Friday, November 4, 2011

Hindi and Portuguese and Mandarin, Please?

I've never been a huge fan of kids music. Sure, I enjoy the average sing-a-long with a group of little kids as well as a good campfire song, but when it comes to listening to music in the car? Nope. There were certainly things I was willing to give up when I became a parent but singing at the top of my lungs and car dancing were not on that list.  Happily, it seems my child may have inherited this deep joy of personal abandon in the car.  It seems that as long as I play a song that has electric guitar and a sweet drum beat, we are all set. He even requests songs with electric guitar solos which means we get to listen to plenty of 80's music while he air guitars it in the back seat. Yes.

This week, we have moved into a new genre of music.  Those who know me probably know that I love to listen to music written in different languages. I have tried in vain for several years to convince my child that listening to music he cannot understand is, in fact, very interesting, but until now he didn't buy it.  Then Chris Tomlin put out a version of a song we've known for years that has different verses being sung in Hindi, Indonesian, Spanish, Portuguese, Zulu, Afrikaans, Mandarin, Russian and English.  Now, I instantly loved this song and put it on when we got in the car this week. It starts in English, so Josh didn't automatically ask me to change it to an English song. And then he kept listening.

If you haven't heard it, here it is.
How Great is Our God World Edition

Just a few days later, the only song we have listened to in the car is this song. Over and over. And our interchanges have sounded like this.

Josh: "Mom, what language is that?"
Me: "Um, I think Russian?"
Josh: "From Russia?"
Me: "Yup."
Josh: "Mom, what language is that?"
Me: "Um, I think Mandarin."
Josh: "Where do they speak that?"
Me: "China."
Josh: "Ok, so now I want to learn Hindi and Portuguese and Mandarin, please. I like that one, too."

Seriously, I am wondering if this kid is going to be some kind of polyglot, he's so interested.  The obsession with the song tops off a month during which we have been disallowed to read books with our own boring mid-atlantic accents but have been pleaded with at rest and bedtime to "please read that in a French accent" or "how about a Brooklyn accent today, mom?"  My child has never been particularly visual, but what he lacks in that, he more than makes up for in his auditory interests. We cannot now go into any store without him asking me several times where different people are from when he hears them speak.  Sometimes rather loudly. I am thankful he is still so darn cute or people might misconstrue what he's asking.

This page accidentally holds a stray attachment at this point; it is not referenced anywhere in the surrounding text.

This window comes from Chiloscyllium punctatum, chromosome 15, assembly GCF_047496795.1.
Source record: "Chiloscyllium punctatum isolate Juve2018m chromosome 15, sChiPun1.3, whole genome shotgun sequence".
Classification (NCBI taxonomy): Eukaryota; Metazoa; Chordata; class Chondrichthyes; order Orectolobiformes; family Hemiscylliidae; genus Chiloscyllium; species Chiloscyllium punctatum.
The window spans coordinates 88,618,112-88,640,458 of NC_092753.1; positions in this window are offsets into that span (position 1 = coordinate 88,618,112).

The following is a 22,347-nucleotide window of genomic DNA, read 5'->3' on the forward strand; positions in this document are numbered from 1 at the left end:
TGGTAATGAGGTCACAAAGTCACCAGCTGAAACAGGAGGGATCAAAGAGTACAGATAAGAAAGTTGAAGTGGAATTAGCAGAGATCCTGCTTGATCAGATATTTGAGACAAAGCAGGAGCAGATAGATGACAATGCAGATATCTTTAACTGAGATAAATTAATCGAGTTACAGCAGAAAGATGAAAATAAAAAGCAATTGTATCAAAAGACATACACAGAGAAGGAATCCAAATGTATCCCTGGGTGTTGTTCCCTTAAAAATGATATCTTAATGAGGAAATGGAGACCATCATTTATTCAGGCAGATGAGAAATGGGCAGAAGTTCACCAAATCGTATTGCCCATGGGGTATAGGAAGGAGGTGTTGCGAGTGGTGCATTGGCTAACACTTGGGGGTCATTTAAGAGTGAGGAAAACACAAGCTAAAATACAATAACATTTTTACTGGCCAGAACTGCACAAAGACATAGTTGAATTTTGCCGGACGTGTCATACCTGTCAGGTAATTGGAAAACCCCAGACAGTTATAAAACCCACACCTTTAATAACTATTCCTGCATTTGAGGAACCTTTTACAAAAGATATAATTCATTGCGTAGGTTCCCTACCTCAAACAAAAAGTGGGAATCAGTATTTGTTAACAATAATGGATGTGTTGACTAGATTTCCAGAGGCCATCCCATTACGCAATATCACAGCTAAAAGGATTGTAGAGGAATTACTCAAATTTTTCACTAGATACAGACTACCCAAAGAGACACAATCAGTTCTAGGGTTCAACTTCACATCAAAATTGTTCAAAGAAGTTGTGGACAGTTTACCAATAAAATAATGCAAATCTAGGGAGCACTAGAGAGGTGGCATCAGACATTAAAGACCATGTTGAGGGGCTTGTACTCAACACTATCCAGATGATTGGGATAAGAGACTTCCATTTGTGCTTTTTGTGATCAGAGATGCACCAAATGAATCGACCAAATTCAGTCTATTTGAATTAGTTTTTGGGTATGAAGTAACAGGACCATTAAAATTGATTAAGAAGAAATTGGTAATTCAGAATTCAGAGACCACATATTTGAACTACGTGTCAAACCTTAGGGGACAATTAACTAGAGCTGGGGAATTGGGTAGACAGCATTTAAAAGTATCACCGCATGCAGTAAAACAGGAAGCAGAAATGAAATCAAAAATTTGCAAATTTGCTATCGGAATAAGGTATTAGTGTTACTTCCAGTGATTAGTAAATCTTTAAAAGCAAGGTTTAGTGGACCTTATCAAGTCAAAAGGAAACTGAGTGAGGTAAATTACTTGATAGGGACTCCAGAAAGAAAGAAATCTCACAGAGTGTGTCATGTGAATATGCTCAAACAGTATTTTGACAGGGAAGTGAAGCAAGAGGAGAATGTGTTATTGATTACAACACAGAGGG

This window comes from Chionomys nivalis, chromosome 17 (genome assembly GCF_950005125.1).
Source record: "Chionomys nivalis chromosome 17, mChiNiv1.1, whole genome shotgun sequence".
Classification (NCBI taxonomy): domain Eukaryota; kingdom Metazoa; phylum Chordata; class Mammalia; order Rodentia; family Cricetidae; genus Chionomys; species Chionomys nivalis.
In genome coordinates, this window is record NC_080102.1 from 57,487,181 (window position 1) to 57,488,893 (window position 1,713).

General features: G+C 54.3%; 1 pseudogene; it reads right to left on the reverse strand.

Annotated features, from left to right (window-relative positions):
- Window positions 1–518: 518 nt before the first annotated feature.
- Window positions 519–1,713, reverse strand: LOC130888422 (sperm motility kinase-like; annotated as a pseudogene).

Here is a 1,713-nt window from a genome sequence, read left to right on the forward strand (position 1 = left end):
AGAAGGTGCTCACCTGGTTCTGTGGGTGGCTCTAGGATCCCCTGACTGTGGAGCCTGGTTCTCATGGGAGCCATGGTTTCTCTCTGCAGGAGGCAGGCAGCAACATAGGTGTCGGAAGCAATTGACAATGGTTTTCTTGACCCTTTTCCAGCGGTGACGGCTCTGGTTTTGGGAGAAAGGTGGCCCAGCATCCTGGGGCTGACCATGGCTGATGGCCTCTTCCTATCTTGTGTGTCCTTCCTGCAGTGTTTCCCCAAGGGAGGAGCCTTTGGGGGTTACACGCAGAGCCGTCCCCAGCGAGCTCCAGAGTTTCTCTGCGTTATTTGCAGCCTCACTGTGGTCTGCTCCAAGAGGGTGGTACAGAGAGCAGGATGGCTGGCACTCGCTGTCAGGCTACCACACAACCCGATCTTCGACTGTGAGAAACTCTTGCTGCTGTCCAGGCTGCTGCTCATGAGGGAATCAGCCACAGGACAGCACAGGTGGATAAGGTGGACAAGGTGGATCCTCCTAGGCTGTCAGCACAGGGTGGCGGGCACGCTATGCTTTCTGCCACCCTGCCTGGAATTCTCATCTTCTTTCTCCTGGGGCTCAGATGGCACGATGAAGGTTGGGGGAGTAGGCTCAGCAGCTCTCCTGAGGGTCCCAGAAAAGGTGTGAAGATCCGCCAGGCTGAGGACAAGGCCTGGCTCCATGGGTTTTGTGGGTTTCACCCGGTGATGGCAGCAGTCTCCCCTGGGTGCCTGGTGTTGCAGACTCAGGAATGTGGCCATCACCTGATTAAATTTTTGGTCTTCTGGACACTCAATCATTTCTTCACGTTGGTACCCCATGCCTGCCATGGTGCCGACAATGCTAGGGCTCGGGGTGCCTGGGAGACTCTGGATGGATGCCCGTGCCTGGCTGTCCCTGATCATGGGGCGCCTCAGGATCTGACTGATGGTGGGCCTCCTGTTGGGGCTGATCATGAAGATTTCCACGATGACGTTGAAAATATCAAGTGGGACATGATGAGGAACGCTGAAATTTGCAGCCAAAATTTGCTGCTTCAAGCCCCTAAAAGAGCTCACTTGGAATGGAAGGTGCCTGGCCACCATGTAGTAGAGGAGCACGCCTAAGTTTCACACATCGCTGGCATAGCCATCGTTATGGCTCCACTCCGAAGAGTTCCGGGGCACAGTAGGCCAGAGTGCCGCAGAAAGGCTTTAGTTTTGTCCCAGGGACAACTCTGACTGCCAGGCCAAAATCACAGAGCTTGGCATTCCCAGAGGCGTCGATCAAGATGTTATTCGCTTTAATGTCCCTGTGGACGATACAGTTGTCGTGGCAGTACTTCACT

As for me, I love that he's so interested.  We came home the other day and I convinced him to listen to a song in Cherokee after which we ended up having a really lengthy discussion about the migrations of people over thousands of years, who Native Americans are and a somewhat awkward conversation about what happened to them when people who look like our family came to America.  No one wants to teach a 5 year old the word "genocide", so we'll save that particular lesson for a little bit later. 

I don't often give out parental advice in this blog, but listening to these songs has opened up a world of discussions for us. Discussions on race, ethnicity, language, culture, geography and who God is in the midst of all of those things. It's been pretty sweet.  I have delighted in seeing him truly start to learn to appreciate the beauty of different languages and am excited to see the way this continues to play out. He cannot wait to begin to learn to speak some of them. 

For his sake, I hope he has more natural talent in learning languages than either of his parents.

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